Why Don’t Women Network As Much As Men? A New Study Shows Implicit Bias Plays A Role

Andrew Zaeh for Bustle

There’s a new obstacle in the road to gender equality in the workplace. According to a new study published in the journal Human Relations, women don't network as much as men because of implicit bias — aka, a set of unconscious, ingrained beliefs that set women back. The study found that women have "moral concerns" that may make them hesitant to use their social connections for professional gain, according to a news release. This hesitation is heightened by women’s tendency to “undersell their self-worth,” says the news release, which causes women to under-benefit from professional networking activities. While this isn't the case for every woman — there are many, overlapping, diverse reasons women are held back in the workplace — the study does show one subtle reason that may be holding women back from professional gains — a reason that's important to be aware of the next time you think to ask a senior coworker if she'd mentor you.

The study was based on interviews with 37 high-profile female leaders in German corporations, according to the news release. One participant, who’s name was not shared, told researchers, “Women look at networks from a social point of view … They do not ask the question, ‘How will this benefit me?’ Men, on the other hand, focus on the opposite, placing less emphasis on personal relationships and make networking decisions for egoistic and instrumental motives."

The researchers found that a concept called "gendered modesty" kept the study participants from having complete confidence in their abilities to make valuable contributions to their professional networks, according to the news release. This tendency to devalue oneself was identified as a female-centric trait by the female participants, says the news release, and the participants said that this behavior inhibited the growth of their careers.

Andrew Zaeh for Bustle

The researchers’ findings reflect implicit biases women may have about themselves, or that they unconsciously fear others might have about them. According to The Ohio State University Kirwan Institute for the Study of Race and Ethnicity, implicit bias is the attitudes or stereotypes that can affect our actions and decisions on an unconscious level. These biases can be positive or negative, says The Ohio State University Kirwan Institute for the Study of Race and Ethnicity, and they can be based on race, ethnicity, age, appearance, gender, and more.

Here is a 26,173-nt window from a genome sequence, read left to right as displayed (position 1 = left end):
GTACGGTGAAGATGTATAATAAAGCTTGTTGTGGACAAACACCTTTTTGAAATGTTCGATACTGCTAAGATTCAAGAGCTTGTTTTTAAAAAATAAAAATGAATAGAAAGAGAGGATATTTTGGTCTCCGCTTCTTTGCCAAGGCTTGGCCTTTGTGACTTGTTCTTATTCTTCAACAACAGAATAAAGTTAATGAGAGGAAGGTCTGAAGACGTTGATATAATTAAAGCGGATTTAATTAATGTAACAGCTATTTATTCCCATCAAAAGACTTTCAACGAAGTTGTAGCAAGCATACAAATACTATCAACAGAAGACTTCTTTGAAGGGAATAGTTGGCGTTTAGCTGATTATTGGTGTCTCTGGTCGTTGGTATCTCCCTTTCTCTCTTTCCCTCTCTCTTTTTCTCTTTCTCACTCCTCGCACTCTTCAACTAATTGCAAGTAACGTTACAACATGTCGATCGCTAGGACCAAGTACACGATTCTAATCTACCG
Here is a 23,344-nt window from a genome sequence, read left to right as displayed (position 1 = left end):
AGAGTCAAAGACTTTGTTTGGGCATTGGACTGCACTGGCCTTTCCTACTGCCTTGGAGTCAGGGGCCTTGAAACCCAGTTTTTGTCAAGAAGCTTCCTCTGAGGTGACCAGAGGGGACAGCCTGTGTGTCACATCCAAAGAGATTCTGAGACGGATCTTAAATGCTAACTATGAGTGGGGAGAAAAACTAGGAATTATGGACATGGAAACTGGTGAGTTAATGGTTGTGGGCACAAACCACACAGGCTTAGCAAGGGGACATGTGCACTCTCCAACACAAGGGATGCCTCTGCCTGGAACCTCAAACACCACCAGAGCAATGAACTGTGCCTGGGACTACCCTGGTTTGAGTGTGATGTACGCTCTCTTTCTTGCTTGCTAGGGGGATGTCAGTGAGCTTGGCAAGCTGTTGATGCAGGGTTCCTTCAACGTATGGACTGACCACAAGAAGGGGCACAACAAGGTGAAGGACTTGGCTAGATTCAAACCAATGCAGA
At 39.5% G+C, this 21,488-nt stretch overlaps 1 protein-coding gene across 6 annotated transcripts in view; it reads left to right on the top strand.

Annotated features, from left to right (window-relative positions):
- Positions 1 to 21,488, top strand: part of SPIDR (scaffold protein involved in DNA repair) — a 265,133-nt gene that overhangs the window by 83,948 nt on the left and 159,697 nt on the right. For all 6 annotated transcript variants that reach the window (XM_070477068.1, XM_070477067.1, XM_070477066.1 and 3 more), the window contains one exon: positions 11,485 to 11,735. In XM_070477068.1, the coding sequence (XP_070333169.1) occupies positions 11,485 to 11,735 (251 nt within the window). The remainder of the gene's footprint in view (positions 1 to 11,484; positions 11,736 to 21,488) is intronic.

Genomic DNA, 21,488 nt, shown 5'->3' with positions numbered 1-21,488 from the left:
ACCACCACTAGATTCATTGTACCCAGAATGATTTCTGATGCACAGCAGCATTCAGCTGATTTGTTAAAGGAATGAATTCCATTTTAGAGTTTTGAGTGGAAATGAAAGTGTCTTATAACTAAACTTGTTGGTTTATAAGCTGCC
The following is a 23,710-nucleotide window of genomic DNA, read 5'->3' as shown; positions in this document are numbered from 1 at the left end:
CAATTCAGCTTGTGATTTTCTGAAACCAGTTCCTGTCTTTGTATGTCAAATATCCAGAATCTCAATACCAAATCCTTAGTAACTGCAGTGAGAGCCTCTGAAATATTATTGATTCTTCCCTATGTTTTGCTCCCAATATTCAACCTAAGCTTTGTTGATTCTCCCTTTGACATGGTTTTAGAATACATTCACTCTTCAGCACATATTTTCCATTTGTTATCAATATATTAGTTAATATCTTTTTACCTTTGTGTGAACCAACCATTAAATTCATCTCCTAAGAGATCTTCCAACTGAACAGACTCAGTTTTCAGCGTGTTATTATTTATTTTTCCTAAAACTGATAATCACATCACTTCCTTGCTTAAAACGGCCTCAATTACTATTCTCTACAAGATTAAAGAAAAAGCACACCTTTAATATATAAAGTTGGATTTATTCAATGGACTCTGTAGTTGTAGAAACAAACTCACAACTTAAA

Implicit bias is so much harder to see than explicit bias because it’s happening on an unconscious level. “Today, managers are unlikely to announce that white job applicants should be chosen over black applicants, and physicians don’t declare that black people feel less pain than whites,” Keith Payne wrote for Scientific American. “Yet, the widespread pattern of discrimination and disparities seen in field studies persists.”

Giphy

Implicit bias is very real, and it can also affect the way you treat yourself — as this new research shows. For the women in this study, their implicit biases — or their unconscious beliefs — about their self-worth kept them from using their business relationships to their fullest potential. Without the unconscious belief that they’re less valuable and experienced than their male counterparts, women would have no problem creating stronger business connections that would further their careers. Challenging implicit biases isn’t a simple task, but it can be done. The first step is to try to recognize your biases and to counter them whenever possible, says Harvard University’s Project Implicit.

The study participants do note feelings of exclusion due to the "old boys' club" atmosphere that is common to the business world. That's just an informal way of saying there's male privilege at play that also affects how a person participates in networking. Both privilege and bias — both explicit and implicit — create their own unique challenges to a person's career success. The researchers hope their findings motivate women to evaluate their positions in professional networks and to determine if they’ve been proactively using their contacts to grow their careers.